The two pieces are obviously very different in style. The Wire is brutal realism (if not totally real), whereas Infinite Jest is satire, fable, comedy, with a little magical realism thrown in. At least, I think it is.
Nevertheless, the two have a fair few similarities. The first is the theme of interconnectedness, which any piece of fin du millénaire art must include. Infinite Jest painstakingly introduces us to the back-stories of a dozen or more minor characters, justifying the route that each addict takes to the door of the Ennet half-way house (the first, when Ken Erdeddy awaits the delivery of his dope, is one of my favourite sequences in the novel). Meanwhile, The Wire presents hundreds of co-incidences and minor tragedies that culminate in all the best-laid plans going awry. Many of these involve the bald and simple Herc, one of the low level officers in the Serious Crimes Unit, who is too stupid to realise the negative effect his indiscreetness has on the investigations of those around him. Instead, he feels under-appreciated and hard-done-by, which makes him one of the most dislikable characters in the series.
A strong parallel is of course in the theme of drugs and addiction, which both Infinite Jest and The Wire have by the kilo. At the end of series 4, street-junkie Bubbles (who tried and failed to get clean in earlier episodes) inadvertently causes the death of his young charge Sherrod, and tries in vain to hang himself. When we meet him again in series 5 he is at NA meetings and on the road to redemption. Sherrod’s death is clearly the “cliff” that David Foster Wallace describes so eloquently in Infinite Jest, the point-of-no return. Bubbles fails to eliminate his own map for good. He has hit the very rock bottom, which provides his motivation to get clean, however demeaning that might be. Bubbles’ NA ‘sponsor’, the biker Walon, is a giant of a man, who doesn’t know big fancy words, but has the wisdom of one who has transcended his addiction. He could be Infinite Jest’s Don Gately (if Don let his hair grow out).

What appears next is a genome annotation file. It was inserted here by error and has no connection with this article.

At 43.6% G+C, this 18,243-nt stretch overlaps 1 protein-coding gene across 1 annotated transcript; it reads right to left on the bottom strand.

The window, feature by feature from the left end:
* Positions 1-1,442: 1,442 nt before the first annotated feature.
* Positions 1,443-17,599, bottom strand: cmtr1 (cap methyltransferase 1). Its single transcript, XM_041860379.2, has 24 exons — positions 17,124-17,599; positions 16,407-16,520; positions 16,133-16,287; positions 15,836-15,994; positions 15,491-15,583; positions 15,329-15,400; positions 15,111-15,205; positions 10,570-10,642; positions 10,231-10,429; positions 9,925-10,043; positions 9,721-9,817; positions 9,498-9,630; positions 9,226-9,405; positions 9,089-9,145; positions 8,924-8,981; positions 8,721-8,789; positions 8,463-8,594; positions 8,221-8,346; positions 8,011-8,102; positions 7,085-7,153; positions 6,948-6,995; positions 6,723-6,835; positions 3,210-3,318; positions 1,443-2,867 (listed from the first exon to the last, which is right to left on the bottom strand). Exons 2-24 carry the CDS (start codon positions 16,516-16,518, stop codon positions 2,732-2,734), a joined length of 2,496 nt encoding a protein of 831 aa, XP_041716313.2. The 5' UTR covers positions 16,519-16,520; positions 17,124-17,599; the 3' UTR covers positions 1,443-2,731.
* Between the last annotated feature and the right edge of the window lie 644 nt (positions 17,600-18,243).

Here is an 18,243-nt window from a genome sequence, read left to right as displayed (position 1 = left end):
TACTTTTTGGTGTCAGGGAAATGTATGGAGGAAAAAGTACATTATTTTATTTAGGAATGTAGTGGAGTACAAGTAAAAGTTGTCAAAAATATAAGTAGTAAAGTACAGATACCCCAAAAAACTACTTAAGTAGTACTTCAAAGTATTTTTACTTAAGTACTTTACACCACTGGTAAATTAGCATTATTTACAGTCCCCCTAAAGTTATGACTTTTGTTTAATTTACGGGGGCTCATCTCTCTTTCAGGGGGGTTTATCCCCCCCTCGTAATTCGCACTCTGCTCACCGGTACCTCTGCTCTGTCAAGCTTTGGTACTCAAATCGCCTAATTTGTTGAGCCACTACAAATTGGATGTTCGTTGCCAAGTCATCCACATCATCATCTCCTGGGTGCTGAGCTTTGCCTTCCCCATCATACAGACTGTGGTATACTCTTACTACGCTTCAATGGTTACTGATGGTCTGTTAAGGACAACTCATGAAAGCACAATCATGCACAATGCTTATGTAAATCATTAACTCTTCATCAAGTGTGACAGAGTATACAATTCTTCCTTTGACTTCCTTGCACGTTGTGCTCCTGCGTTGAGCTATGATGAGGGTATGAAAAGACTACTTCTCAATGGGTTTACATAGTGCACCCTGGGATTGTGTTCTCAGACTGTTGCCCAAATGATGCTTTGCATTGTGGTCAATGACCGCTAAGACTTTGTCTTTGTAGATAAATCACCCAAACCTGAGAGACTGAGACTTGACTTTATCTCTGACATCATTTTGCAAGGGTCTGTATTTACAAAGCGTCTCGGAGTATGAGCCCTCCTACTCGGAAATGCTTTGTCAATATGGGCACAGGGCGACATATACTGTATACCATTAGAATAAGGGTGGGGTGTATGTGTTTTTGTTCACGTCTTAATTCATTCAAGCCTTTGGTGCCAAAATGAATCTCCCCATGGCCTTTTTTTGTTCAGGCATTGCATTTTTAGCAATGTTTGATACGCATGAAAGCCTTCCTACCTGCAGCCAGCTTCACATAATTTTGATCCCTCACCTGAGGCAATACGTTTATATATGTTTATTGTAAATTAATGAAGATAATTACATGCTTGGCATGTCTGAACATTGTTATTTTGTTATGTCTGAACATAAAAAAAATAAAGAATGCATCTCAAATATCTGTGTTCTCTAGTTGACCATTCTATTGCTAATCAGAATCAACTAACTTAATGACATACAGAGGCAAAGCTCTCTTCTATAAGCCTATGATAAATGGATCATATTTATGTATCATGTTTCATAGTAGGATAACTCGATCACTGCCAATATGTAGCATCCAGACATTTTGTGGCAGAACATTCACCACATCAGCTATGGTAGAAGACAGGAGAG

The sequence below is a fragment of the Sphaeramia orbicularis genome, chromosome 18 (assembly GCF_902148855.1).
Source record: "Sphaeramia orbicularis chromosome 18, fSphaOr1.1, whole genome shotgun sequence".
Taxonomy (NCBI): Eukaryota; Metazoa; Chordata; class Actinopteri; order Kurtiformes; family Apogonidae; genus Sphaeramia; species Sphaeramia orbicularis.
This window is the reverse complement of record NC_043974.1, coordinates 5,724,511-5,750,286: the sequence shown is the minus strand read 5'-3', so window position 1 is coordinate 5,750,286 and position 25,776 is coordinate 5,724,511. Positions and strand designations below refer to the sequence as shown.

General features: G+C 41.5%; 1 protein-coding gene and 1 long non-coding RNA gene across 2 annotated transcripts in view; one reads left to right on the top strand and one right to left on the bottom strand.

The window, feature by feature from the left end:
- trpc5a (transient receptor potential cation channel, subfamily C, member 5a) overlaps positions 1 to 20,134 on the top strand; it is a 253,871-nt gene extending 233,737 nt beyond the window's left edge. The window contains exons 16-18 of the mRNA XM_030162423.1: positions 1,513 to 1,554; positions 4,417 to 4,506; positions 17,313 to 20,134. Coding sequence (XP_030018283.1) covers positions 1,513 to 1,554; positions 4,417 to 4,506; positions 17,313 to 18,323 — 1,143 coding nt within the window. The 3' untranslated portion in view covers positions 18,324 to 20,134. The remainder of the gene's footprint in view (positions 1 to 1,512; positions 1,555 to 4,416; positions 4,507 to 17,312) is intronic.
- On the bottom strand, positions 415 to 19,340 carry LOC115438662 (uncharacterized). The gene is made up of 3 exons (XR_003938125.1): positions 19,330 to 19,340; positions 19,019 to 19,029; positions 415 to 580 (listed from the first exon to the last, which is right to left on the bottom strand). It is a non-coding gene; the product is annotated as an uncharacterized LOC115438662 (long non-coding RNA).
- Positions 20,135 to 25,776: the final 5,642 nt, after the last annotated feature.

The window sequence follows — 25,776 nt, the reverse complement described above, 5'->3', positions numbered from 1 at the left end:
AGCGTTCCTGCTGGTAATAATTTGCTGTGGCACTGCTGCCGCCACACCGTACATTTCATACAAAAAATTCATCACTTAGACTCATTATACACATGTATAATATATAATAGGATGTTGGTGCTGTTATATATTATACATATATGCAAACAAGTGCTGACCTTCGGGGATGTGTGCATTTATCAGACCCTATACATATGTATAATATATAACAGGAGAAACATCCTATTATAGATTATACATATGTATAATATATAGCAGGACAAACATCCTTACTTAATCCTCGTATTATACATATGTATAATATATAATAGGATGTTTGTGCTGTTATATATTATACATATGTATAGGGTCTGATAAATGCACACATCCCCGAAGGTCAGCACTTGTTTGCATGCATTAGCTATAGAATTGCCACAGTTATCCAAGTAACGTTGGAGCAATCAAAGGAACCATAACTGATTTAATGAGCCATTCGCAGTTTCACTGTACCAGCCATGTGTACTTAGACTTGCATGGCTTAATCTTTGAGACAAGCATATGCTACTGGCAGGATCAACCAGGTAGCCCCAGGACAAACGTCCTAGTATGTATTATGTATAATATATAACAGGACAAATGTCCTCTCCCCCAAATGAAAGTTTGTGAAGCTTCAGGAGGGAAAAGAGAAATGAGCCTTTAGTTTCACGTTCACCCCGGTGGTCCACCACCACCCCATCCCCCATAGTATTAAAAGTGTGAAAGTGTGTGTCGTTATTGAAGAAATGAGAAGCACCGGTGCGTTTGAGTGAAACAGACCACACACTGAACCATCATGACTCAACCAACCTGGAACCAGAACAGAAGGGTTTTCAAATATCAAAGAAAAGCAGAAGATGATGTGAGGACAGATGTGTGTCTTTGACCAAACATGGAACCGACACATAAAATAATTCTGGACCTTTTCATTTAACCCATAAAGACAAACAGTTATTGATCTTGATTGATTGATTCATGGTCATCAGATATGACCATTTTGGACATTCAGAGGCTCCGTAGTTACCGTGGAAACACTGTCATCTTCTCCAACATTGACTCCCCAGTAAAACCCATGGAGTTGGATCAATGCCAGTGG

I never had faith that Bubbles would survive. Of all the characters we met in series 1, he was the least likely to make it through to the final credits intact. I expected the writers to find a way for him to die senselessly and tragically (at the whim of some low-level dealer, perhaps?) that would shock the audience. But Bubbles is a good character, with a sense of justice, and he deserves to beat his addiction, and the tribute of the newspaper article, late in series 5.
Bubbles success is a triumph of sincerity over cynicism, which is, as Matthew Baldwin has been arguing this week, a major theme in Infinite Jest. In the book, the sincerity is for the most part internalised: Hal Incandenza and Don Gately talking to themselves. But Don’s AA meetings teach the value of openness with others (most hilariously, in Ken Erdeddy’s meeting with Big Tony on page 505). Hal’s brother Mario, slightly warped both physically and mentally, is the embodiment of sincerity, while their Mother – “The Moms” – is ruined by her inability to communicate honestly with anyone else in her family.
Back in Baltimore, “high-functioning alcoholic” Jimmy McNulty is at his happiest when he is true to himself: twirling a baton out on the streets at the end of series 3, and celebrating with his ex-colleagues after finally, spectacularly crashing out of Baltimore PD. And the little montage which closes The Wire, beginning and ending with Jimmy looking out over the city, shows us that those who have made a stand for something other than themselves, seem most happiest: Gus Haynes, the Baltimore Sun‘s City Editor, is content at his desk; Bubbles finally gets to eat dinner with his sister; and Cedric Daniels is smiling in a cheap lawyer’s suit, having dumped his police career on a point of principle. Meanwhile, poor Duquan, who waits until the final episode to tell his first lie, is seen shooting-up by the junk-yard fire; and ex-Kingpin Marlo, in a suit and trying to be something he is not, looks disorientated and confused on a street corner. Tommy Carcetti wins the State House, but he seem troubled, his idealism in tatters, after a series of compromises made in the pursuit of power.
There are plenty of cynical characters in The Wire, and the power-bureaucracy it describes is depressing. Nevertheless, the message that emerges is positive and noble. None of the dramatic moments, in any of the five series, would be possible, if it wasn’t for the abundance of good characters – on both sides of the law – trying to do good things. It is an uplifting, optimistic TV series, despite all the blood.
Sadly, I think the reverse is true of the country David Foster Wallace has created in Infinite Jest. This is odd, because of the two, the book is a much funnier creation. I don’t think that the America of The Wire and the America of Infinite Jest can be the same place (and this is not just because, in the book, the USA has annexed Canada and Mexico!) While Foster Wallace is clearly a sincere and honest writer, the darkness in his America seems more malevolent. The corruption is psychic, psychological. It erodes the minds of the citizens like a cancer, and “The Entertainment” – a mysterious film that kills viewers – is just an manifestation of this.
The decline of Foster Wallce’s America is terminal. This is not so in The Wire, where we have had a stolen glimpse of a better way. Baltimore could be saved, perhaps. Boston, I fear, is already lost.